Cake mixes have stabilizers, emulsifiers and additives to provide leeway in terms of overmixing, undermixing and slight variances in oven temperature — if you mix the right proportions of wet to dry ingredients. Cake mixes’ forgiveness of slight errors even extend beyond inadequate or enthusiastic mixing, and can help overcome a loose, or runny, consistency — if you know when you have modified the batter to the proper stiffness. Cake-mix batters should have a “dropping” consistency that results in a spoonful of batter dropping from a tilted spoon in 2 seconds.
One common-sense remedy for adding too much of a wet ingredient in a batter is compensating with more of a dry ingredient — one that matches the texture of the dry ingredients in the mix. The closest you can come at home to creating a dry additive that matches the texture and sweetness of a box mix is with cake flour and confectioner’s sugar. Combine 1/2 cup each cake flour and confectioner’s sugar in a mixing bowl, using a whisk. Whisk the flour-sugar mixture into the cake batter, 1 tablespoon at a time, until the batter reaches a dropping consistency.
Cake mix ingredients are highly conditioned and ultra-processed for even dispersal — that’s why you don’t need to sift them before mixing. So is instant pudding. Thickening a runny batter with instant pudding has two advantages: flavor matching and texture. No mixing, sifting or sweetening — simply whisk in a matching flavor of instant pudding until the batter reaches a near-dropping consistency. There is one caveat: A little goes a long way. You want to reach just shy of a full dropping consistency, as the batter thickens more after the gelatin activates during baking. Whisk in instant pudding 1/2 tablespoon at a time until you can tilt a tablespoonful of batter and it slides off after 1 to 1 1/2 seconds, instead of the full 2 seconds.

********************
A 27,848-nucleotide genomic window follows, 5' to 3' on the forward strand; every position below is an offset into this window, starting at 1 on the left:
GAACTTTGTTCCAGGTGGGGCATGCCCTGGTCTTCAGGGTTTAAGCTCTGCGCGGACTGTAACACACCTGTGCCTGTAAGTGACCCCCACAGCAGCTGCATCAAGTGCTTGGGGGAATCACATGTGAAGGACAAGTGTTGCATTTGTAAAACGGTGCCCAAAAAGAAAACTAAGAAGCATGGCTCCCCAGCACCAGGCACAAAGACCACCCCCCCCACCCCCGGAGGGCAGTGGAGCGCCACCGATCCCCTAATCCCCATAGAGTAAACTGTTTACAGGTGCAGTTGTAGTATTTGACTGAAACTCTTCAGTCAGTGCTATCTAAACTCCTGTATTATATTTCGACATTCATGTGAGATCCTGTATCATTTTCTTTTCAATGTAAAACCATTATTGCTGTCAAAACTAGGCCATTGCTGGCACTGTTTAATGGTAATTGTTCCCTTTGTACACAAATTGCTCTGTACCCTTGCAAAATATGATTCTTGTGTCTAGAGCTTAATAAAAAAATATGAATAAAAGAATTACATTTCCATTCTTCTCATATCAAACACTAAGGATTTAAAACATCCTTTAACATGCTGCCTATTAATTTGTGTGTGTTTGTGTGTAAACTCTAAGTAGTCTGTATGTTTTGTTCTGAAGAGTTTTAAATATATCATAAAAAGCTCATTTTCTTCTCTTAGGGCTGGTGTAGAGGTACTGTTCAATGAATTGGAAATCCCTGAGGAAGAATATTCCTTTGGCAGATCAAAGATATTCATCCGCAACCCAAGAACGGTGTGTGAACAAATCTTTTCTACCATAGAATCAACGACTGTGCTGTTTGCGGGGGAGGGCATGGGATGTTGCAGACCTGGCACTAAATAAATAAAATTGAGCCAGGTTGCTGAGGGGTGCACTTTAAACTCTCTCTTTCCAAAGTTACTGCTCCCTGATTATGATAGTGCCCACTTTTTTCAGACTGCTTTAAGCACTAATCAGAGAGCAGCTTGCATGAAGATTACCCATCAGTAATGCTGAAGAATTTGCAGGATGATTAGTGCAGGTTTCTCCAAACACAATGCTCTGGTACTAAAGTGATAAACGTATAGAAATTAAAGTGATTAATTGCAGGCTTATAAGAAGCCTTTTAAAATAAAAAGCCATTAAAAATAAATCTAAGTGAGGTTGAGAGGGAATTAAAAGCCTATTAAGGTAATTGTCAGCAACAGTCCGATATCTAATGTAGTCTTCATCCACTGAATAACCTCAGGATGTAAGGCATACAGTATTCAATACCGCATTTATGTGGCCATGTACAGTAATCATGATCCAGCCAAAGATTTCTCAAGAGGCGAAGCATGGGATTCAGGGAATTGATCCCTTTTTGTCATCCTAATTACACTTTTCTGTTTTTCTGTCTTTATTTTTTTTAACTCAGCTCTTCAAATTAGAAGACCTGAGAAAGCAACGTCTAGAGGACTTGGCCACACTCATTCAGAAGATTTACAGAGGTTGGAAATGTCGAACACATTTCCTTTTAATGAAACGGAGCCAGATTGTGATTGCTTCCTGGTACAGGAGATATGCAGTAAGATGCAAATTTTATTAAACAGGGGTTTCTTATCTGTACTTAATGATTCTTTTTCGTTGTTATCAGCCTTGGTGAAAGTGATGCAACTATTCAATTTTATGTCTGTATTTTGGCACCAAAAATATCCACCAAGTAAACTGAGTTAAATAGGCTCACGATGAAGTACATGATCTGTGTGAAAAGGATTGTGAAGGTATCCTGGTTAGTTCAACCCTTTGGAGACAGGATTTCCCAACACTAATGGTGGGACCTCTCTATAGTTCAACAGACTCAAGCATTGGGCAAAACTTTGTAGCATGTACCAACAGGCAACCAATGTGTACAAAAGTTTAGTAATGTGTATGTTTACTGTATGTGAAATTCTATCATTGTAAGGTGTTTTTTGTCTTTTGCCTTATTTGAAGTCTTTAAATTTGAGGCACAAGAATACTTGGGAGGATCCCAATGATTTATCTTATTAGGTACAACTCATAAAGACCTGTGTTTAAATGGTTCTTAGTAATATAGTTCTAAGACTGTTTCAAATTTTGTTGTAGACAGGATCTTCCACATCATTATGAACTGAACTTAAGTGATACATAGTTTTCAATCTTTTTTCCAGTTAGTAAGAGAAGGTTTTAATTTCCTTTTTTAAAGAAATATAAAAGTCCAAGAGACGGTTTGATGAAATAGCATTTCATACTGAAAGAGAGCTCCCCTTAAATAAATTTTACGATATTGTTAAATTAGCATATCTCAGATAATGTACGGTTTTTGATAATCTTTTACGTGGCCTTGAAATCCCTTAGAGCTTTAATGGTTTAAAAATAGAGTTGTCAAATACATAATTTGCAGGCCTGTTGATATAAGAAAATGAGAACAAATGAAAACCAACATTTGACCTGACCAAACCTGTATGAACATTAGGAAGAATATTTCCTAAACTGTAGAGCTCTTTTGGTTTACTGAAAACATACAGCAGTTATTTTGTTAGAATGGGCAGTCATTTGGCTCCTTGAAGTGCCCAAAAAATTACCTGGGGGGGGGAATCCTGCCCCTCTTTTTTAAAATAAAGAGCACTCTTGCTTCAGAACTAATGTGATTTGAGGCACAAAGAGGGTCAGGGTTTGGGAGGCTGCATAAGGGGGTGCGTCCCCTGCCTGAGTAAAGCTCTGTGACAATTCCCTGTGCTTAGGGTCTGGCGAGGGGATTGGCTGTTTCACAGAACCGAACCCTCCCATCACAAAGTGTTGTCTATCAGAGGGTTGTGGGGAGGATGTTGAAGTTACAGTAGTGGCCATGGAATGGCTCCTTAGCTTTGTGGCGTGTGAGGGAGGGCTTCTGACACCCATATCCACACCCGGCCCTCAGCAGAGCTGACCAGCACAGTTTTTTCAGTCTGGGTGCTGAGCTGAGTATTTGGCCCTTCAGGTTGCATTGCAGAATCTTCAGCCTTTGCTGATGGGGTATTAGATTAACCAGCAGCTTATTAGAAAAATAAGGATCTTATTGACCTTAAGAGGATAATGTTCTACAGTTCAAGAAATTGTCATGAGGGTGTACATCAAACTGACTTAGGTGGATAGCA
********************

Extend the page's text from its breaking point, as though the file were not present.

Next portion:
Eggs thicken batters two ways: The protein in the albumen fortifies the cake’s structure, giving it a firmer texture upon baking, and the lecithin in the yolks emulsifies the ingredients, creating tighter, stronger bonds between the fat, sugar and flour. The fat in the yolks also produces a moister crumb than that produced by box mix alone. Beat 6 egg whites and 3 egg yolks into 1 batch of cake-mix batter.
Dredge garnishes in cornstarch. Cornstarch has twice the thickening ability of flour, and if the batter is slightly loose, 1/2 cup of nuts or dried fruit per batch dusted in cornstarch tightens it. Add the dusted garnishes to batter after it is mixed, folding them in to disturb the batter as little as possible.
References and ResourcesSerious Eats: Sweet Technique: Adding Eggs to Cake Batter
The Cook's Thesaurus: Starch Thickeners
The Culinary Cook: Understanding & Applying Thickening Agents